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Aquaponics Rural Tanks Style

We have our Aquaponics system up and running now. 

We are running two types of fish in our system here at The Factory. Catfish and Australian Bass, these fish co-exist well and are seemingly happy after adding a few hiding spaces and blocking off the pump (I lost a few that got sucked up into the submersible pump).

The grow beds are now showing the results I had expected to see - that being that the charcoal is out performing the expanded clay in spades! I scattered lettuce seeds over both beds and put in garlic & onions (some Walking Onions and some seed from other various varieties) and now it is clear to see the difference. I added another bed later that is a mix just to see how this performs. I'm pretty convinced that the charcoal is the way to go though.
It turns out I'm not Robinson Crusoe (in fact Robinson Crusoe wasn't Robinson Crusoe either, he had Friday so wasn't alone) in using charcoal. The power of knowing how to use google (well, that belongs to Naurelle, not so much me) has shown plenty of others have discovered this as well. Either way, I did have the idea without influence and just went with my gut using it as a growing medium. It makes perfect sense, what do you use in filters in an aquarium? Charcoal. Bio-char is spread to improve yield and soil so it is an obvious step as far as I was concerned to try it as a medium in an aquaponics system - so I did, and it worked in the trial set up so in this system I chose to feature it.

We are using a submersible pump that runs on 240 volt, we have solar power that feeds into the grid but decided against a full solar set up for now. I'd liked to have investigated the option further of 100% solar run but time was of the essence so just went with this version. The pump we already had so that is why we chose that one, there are many choices and I won't bore you with this here, you can easily research it if you want and the other option would be to speak with pump supply shop staff as I'm sure they would point you in the right direction.
We run 1" PVC pipe clipped to an overhead frame (this frame also has the power conduit from the shed to the switch for the pump) and using T connections with a 90° elbow on the last one, droppers down to a tap so I can regulate the flow rate. It took a bit of fiddling to get the flow rate working and I find it can still be finicky - too much and the bed can flood, too little and the bell syphon doesn't work.
The water then returns to the fish tank, on ours we have two pipes that run directly back at the height (the grow beds are on stands) of the overflow/outlet and the other one has to run through a series of bends to allow the syphon system to operate and down under the gate. It runs into a larger 2" pipe then back up and into the fish tank. I had to mess around with this to make it work due to the position of the grow bed in relation to the gateway.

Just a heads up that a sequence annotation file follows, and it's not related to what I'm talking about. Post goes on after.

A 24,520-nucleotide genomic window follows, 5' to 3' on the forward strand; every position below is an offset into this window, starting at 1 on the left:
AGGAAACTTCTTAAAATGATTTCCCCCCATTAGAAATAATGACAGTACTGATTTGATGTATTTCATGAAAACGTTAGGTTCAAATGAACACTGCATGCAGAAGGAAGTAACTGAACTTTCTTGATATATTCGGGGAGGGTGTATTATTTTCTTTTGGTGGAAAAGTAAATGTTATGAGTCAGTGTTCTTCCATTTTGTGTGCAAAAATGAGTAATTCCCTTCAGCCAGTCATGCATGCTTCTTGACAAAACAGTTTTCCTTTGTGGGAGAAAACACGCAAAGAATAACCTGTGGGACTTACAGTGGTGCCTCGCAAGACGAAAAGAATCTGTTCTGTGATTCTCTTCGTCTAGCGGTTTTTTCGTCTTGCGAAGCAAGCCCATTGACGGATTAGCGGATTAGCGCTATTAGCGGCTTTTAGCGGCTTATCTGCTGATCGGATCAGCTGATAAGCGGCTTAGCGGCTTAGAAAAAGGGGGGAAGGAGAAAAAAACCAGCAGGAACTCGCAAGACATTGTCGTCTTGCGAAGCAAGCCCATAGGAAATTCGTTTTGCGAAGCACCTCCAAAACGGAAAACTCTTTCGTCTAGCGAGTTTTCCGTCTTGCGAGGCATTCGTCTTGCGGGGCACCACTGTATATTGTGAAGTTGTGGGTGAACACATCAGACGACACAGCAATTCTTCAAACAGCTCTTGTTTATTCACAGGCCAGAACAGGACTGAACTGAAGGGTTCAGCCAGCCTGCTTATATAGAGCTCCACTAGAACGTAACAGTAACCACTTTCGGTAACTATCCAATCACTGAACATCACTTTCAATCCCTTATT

Bell syphon - this is a simple system to allow the beds to flood and drain. In my old system I did not have this, I had a permanently running flow which worked but I don't believe as well. So what the bell syphon consists of is a 100mm pipe (mine are 300mm long but it depends on your bed depth as to how long you will require it) with 2 end caps. The bottom end cap has a hole in the centre to take a 1" fitting (I obviously use tank fittings with flat washers instead of corrugated ones. They are easy to find at any plumbing supply shops. It must have a female end for the inner pipe to screw into) and small holes drilled all around it to let water into it. It also needs a series of slits to do same (I will try to get some photo's up at some stage). The top cap is just to stop debris entering. Then a 65mm pipe at 275mm with an end cap and some checked out squares on the bottom. I made them 15mm high and have played a bit with the distances between the checks to let the water in. Basically you want 3 legs for the pipe to stand on with 3 gaps to let in water. It looks like a Mercedes Benz badge. 
Finally,  a 20mm pipe with a 20 to 25mm adapter on one end and a 25 to 20mm reducer on the other (I started with the pipe at a length of 250mm overall including the reducer and adapter but shortened to match the medium depth). This is what allows the water to begin to syphon. The adapter screws into the 1" fitting (female end) which goes through the end cap of the 100mm pipe and then through the bottom of the grow bed into the return pipe to your fish tank (the male thread). The 20mm pipe stands up and the 65mm pipe sits on top of the flange on the 1" fitting and over the 20mm pipe, the slots allow water to enter. This is inside the 100mm pipe.
Sound confusing? https://www.facebook.com/slivman/videos/237325725383632 may help a bit, it is a video of the system during construction.

The fish are fed; do their thing and the nutrient rich water is pumped out into the grow beds before returning to the fish tank minus the nutrient which the plants take up. Water recycles constantly so it is a very water savvy way to garden, with the added bonus of harvesting fish to eat as well. Of course if you don't eat fish then you can either give them away or just use an ornamental species like Goldfish.

If you visit the yard I can further explain how this all works too.